Dear Amy: My husband and I don’t have children, but we are friends with many couples who do, and we enjoy spending time with these families.
Before they had children, one particular couple used to do an annual hiking weekend with us.
Once the kids came along, they wanted to continue this tradition and bring the kids.
Amy, I love spending time with our friends’ children, but this trip is not a kid-friendly experience.
Last year, their children, ages 2 and 4, cried almost the entire time as they were dragged through the heat on rough terrain for eight hours, where their parents expected them to walk most of it.
I didn’t blame these children for hating it. It wasn’t fun for anyone.
I do not want to go on this trip this year, and I’d like to find a way to be honest about why, without having them think that we don’t want to spend time with their kids.
I suggested to them that we do a shorter day trip on some easier trails nearby because the kids would enjoy that more.
They replied that they wish to teach their kids “stamina” and that we can “give them breaks and they’ll be fine.”
I disagree and think the trip will be a disaster again, and the three-hour drive to get there isn’t really worth it.
Is there any other polite way of eliminating this trip, at least until the kids are older?
— Trying to be Accommodating
Dear Trying: I can well imagine what this hike to hell and back was like for everyone, and I don’t blame you for not wanting to repeat it.
You should be completely honest about this. Tell them, “It killed me to see the kids so uncomfortable during the hike. I only want to do this if we can do a shorter and more kid-friendly hike.”
That’s it. That’s you stating your own needs.
They might give you all sorts of reasons why it would be easier for the children this year. You can reply: “I know I’m not a parent, and maybe that’s why it’s so hard for me to see them struggle. I love your children and I want them to have a better time. If they have a good time, I’ll have a good time. But I need to take a different excursion.”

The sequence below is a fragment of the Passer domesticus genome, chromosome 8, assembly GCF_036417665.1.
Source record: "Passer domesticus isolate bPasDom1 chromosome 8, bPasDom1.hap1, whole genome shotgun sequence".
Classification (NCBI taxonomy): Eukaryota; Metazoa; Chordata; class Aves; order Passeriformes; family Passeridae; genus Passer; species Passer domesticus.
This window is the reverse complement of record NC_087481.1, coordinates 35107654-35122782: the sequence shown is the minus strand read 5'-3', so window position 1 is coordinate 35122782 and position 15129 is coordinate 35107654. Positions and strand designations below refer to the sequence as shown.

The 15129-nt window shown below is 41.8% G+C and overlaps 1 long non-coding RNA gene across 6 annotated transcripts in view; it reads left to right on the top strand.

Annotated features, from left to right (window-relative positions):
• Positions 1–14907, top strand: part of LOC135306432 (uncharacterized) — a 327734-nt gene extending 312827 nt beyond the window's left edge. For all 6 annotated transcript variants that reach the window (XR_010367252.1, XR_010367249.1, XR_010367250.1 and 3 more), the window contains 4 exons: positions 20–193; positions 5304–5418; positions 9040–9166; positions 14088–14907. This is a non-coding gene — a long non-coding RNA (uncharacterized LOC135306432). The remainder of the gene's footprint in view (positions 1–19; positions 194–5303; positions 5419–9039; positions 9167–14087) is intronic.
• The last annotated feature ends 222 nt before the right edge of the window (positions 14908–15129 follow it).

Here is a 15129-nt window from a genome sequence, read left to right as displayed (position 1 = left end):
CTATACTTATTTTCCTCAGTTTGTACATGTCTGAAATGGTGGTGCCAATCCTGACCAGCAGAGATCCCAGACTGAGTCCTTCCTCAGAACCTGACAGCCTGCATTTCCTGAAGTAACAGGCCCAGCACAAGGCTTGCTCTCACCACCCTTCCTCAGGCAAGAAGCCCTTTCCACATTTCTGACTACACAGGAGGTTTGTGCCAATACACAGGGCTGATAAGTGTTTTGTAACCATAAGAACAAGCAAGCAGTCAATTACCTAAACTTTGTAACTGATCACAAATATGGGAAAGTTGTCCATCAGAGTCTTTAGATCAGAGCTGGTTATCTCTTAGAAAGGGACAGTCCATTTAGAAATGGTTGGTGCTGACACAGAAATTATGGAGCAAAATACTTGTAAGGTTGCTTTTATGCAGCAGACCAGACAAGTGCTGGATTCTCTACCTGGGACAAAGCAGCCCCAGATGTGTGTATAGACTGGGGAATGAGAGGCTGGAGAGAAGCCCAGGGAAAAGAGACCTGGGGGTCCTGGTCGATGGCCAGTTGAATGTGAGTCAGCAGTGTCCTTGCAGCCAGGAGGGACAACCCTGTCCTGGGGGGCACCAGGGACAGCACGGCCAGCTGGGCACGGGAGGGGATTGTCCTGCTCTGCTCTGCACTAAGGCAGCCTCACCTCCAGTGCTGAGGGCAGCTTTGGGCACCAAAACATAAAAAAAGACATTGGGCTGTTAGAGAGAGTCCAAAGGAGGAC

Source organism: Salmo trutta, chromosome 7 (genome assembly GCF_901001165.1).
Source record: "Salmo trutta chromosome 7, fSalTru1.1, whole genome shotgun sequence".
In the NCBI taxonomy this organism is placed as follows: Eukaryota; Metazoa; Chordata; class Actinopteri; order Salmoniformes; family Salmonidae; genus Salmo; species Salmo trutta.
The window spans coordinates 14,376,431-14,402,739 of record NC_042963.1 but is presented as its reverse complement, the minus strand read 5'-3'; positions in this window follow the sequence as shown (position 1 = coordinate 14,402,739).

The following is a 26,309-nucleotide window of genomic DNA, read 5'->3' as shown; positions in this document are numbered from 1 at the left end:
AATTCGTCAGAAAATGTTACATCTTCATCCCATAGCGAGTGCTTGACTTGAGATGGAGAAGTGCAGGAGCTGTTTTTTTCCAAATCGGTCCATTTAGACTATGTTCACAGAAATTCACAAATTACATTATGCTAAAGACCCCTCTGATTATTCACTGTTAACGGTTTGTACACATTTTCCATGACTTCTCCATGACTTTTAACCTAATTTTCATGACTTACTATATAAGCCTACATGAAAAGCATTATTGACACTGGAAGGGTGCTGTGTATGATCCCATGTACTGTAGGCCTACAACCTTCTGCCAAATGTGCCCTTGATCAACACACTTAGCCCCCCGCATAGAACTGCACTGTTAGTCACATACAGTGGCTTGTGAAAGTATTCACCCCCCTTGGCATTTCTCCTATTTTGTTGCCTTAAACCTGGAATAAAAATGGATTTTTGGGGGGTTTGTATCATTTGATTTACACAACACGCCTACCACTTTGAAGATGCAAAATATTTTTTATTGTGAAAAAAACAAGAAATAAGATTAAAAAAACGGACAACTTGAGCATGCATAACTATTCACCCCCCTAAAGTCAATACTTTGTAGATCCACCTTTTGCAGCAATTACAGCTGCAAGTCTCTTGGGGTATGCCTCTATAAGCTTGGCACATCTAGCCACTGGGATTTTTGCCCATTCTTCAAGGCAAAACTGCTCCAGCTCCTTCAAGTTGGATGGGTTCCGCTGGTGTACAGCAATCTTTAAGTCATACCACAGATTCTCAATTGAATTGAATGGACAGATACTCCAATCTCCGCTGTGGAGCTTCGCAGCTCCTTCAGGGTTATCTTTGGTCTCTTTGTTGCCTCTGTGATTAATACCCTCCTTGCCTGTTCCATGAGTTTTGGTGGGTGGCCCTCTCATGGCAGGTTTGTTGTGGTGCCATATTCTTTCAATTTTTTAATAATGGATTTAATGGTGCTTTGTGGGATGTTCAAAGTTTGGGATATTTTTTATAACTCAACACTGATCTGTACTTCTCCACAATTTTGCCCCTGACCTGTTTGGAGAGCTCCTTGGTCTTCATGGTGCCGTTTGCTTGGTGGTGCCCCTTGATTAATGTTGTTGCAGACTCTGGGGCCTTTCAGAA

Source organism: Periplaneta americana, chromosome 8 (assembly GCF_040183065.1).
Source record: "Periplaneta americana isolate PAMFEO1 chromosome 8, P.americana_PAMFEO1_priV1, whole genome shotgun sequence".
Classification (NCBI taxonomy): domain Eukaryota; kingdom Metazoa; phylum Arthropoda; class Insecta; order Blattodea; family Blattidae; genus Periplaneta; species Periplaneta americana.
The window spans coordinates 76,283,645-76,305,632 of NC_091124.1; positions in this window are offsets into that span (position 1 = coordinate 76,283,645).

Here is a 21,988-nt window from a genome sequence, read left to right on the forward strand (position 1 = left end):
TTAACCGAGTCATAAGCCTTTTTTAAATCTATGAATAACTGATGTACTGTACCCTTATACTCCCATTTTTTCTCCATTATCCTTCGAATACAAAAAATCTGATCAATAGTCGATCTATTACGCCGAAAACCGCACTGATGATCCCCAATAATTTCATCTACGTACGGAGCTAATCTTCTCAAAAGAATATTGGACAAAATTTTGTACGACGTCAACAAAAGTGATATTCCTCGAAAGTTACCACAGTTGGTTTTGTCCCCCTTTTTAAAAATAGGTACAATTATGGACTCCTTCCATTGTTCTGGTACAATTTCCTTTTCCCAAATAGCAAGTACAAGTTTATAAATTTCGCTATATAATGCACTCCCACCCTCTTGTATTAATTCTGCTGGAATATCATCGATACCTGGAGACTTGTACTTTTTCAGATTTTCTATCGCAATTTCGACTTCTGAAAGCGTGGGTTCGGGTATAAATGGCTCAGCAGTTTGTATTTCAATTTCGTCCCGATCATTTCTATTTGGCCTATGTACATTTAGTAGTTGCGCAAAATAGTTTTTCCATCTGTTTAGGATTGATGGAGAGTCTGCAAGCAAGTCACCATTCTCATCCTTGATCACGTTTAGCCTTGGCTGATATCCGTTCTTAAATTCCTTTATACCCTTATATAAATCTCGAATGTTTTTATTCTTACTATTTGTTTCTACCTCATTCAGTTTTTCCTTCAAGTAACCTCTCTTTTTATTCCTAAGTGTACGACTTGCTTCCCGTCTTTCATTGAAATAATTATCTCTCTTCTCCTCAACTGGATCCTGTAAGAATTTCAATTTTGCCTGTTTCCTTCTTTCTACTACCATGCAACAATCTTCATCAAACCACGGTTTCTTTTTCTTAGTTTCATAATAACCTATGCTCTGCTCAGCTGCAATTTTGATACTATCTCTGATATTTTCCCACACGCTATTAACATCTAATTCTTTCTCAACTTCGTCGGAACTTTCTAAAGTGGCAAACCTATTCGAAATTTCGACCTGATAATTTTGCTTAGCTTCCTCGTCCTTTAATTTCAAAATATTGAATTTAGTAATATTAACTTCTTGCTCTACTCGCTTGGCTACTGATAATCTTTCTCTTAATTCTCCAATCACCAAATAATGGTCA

Dear Amy: My daughter’s mother-in-law, who lives in another state, is very strong-willed.
I am throwing my daughter a baby shower, and her MIL invited her neighbor and the neighbor’s daughter to the shower, without asking me first.
She did not offer to contribute to the shower and refused to throw one locally for my daughter, who lives near her.
She did recently throw a gender reveal party for my daughter and son-in-law and I contributed substantially. However, when I asked to invite my cousin, who lives in the area, I was told no. Although I was disappointed, I didn’t say anything because I did not think it appropriate.
When my daughter told me that her MIL had invited these extra people, I said no because we were already at maximum capacity.
In response, she and my son-in-law became very upset and my son-in-law argued with me.
I gave in, but then MIL said she now would not come, and neither will her other daughter-in-law, who was supposed to drive with her. My son-in-law blames me.
I felt she was out of line to invite these people, without asking me first. My daughter is afraid of her and just wants to get along. I relented for the sake of the relationship and even messaged: “Sorry you won’t be joining us,” but apparently this was not enough. Your thoughts?
— Setting Boundaries
Dear Setting: I think you’ve done a good job of trying to navigate this.
Understand that if you set boundaries that feel right to you, you might be teaching your daughter to do the same.
Given that she lives closer to her mother-in-law than to you (and that her husband advocates for his mother), once this baby comes, she might need some real love, patience, and emotional support from you.
Dear Amy: I was deeply moved by your response to the letter from the grandmother (“Offended Gran”) whose grandson wore a gown to his prom.
I am 73 and transgender.
I am married and have many grandchildren.
I remember how alone I felt when I was that boy’s age.
Dear T: We can all hope that younger transgender people don’t feel so alone.